(CNSNews.com) - A week ago, Senate Republicans held their noses and voted for a House-passed relief bill providing free coronavirus testing and paid emergency leave, along with other provisions that placed unfunded mandates on small businesses.
"It wasn't perfect in our mind, but it was urgent that we did something," Sen. Mike Braun (R-Ind.) told Fox News's Laura Ingraham Monday night. "So we took it really as it was from the House."
But now, just as the Senate was close to producing a much larger, bipartisan relief package, House Speaker Nancy Pelosi flew back to town:
"And I have never seen it since I've been here, where you have Democrats and Republicans working in about four or five task groups," Braun said. "We all thought everything was fine and had it to the point where really I thought we were going to get it across the finish line on Sunday evening.
"Then Nancy Pelosi shows up in town, starts talking about her own bill, and that is when I think the reins went from Chuck Schumer to Nancy Pelosi. It's been like that ever since."
Ingraham said it's just like impeachment and the Brett Kavanaugh hearing; Democrats are "always upping the ante, threatening another investigation, threatening another witness...and now they’re playing politics with the lives of the American public and their ability to recover from what is a catastrophic series of losses. Not just for big businesses, but for the mom-and-pops that are the lifeblood of this country.”
President Donald Trump tweeted late Monday night: "Republicans had a deal until Nancy Pelosi rode into town from her extended vacation. The Democrats want the Virus to win? They are asking for things that have nothing to do with our great workers or companies. They want Open Borders & Green New Deal. Republicans shouldn’t agree!"
In a second tweet, Trump wrote that such a bill "will never be approved by me, or any other Republican!"
Earlier on Monday, Senate Majority Leader Mitch McConnell (R-Ky.) said both sides continue working with Treasury Secretary Steve Mnuchin to reach agreement on a Senate bill.
McConnell said this is not about restructuring things to fit the Democrat vision, as Rep. James Clyburn (D-S.C.) said last week. (Clyburn told fellow Democrats the House bill would be "a tremendous opportunity to restructure things to fit our vision.”)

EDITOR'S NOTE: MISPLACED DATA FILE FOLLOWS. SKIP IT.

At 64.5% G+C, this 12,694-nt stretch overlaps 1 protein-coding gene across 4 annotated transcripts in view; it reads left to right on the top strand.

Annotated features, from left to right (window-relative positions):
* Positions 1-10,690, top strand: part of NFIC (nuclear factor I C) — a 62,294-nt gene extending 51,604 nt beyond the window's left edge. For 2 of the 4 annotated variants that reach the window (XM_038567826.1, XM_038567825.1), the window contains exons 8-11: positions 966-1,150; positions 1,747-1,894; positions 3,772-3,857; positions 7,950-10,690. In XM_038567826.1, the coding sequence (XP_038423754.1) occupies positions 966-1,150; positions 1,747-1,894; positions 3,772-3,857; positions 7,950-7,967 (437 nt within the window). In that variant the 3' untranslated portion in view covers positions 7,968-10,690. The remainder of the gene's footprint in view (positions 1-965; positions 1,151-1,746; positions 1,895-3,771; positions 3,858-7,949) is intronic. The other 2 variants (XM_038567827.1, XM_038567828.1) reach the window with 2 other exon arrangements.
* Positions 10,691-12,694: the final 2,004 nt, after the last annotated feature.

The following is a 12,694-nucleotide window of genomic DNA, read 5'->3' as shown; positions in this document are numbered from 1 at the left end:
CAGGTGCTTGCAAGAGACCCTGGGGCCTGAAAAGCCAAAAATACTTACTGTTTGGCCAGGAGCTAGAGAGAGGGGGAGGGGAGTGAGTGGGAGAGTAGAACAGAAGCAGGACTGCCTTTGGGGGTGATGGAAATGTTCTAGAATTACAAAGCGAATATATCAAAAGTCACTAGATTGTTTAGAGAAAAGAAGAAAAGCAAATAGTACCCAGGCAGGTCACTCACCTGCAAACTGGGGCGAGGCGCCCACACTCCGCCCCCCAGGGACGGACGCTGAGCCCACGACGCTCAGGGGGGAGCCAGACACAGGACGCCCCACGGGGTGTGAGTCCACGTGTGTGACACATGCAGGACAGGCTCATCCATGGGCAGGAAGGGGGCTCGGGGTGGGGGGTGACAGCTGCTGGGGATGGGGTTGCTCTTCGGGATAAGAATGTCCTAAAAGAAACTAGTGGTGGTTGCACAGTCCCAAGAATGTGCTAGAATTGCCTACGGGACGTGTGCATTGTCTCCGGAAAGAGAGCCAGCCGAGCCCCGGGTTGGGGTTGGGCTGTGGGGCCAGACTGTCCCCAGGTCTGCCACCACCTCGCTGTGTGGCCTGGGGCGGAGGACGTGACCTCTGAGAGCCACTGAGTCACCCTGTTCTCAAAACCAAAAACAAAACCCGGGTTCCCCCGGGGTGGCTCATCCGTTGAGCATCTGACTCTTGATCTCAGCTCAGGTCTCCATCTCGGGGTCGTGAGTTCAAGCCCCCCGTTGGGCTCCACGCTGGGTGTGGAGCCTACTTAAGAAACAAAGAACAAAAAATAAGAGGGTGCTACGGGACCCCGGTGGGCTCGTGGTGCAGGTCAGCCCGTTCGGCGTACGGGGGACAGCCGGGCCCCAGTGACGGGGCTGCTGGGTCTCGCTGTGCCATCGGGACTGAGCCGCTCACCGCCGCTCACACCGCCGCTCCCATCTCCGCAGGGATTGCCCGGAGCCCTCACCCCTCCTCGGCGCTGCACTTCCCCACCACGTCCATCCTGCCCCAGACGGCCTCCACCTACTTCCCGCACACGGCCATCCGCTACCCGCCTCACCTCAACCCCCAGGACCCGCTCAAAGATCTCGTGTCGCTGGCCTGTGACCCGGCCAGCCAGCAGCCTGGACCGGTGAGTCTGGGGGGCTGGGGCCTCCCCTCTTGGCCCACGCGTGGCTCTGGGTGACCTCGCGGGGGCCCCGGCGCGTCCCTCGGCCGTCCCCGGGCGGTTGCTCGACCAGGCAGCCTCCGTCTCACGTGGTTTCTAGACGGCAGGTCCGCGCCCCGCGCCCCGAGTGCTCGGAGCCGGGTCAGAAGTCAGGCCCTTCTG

"That's not what this is about,” McConnell said on Monday. “This not about unrelated policy changes. This is about direct assistance to the American people and small businesses, hospitals and others who are in need because we in government at all levels, in order to deal with this pandemic, have basically shut the economy down.
McConnell said he fully intends for the Senate to pass its own bill:
"I'm hopeful and optimistic we will get bipartisan support because this bill has been negotiated on a bipartisan basis here in the Senate. It would be best for the country if the House would take it up and pass it, just like we did earlier...when the House passed a bill that I had only marginal participation in, because the country was desperate for results.
McConnell said the Senate will vote on Tuesday -- "make no mistake about it."
“The wheel has to stop at some point. I don't want any of you to buy the notion that this isn't a thoroughly bipartisan proposal already. There is still some elbowing and maneuvering for room, as you can imagine.
“But this is a pretty solidly bipartisan proposal agreed to by a lot of rank-and-file Democrats who were involved in drafting it. And at some point here, we will have to stop ad that will be the bill that we vote on, and in my opinion, that will be tomorrow.”
Pelosi said on Monday, "The Senate Republican bill put corporations first, but because of the insistence of Leader Chuck Schumer and Senate Democrats, progress has been made. We urge the Senate to move closer to the values in Take Responsibility for Workers and Families Act."
But the $2.5-trillion, 1,400-page “Take Responsibility” House bill includes Democrat agenda items -- Green New Deal elements, vote-by-mail, minimum wage hike, etc. -- that have nothing to do with the immediate relief Americans are demanding.